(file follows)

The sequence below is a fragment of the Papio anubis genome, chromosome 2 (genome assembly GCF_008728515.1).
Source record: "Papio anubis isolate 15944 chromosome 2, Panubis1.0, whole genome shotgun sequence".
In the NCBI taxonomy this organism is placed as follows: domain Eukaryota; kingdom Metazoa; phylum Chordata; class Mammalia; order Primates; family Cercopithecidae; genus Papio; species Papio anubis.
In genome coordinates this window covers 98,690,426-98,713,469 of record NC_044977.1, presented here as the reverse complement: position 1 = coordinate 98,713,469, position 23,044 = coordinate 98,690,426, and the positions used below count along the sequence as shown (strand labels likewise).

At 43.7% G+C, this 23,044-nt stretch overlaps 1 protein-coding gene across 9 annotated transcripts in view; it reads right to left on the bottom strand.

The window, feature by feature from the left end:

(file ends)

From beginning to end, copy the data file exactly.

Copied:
The sequence below is a fragment of the Papio anubis genome, chromosome 2 (genome assembly GCF_008728515.1).
Source record: "Papio anubis isolate 15944 chromosome 2, Panubis1.0, whole genome shotgun sequence".
In the NCBI taxonomy this organism is placed as follows: domain Eukaryota; kingdom Metazoa; phylum Chordata; class Mammalia; order Primates; family Cercopithecidae; genus Papio; species Papio anubis.
In genome coordinates this window covers 98,690,426-98,713,469 of record NC_044977.1, presented here as the reverse complement: position 1 = coordinate 98,713,469, position 23,044 = coordinate 98,690,426, and the positions used below count along the sequence as shown (strand labels likewise).

At 43.7% G+C, this 23,044-nt stretch overlaps 1 protein-coding gene across 9 annotated transcripts in view; it reads right to left on the bottom strand.

The window, feature by feature from the left end: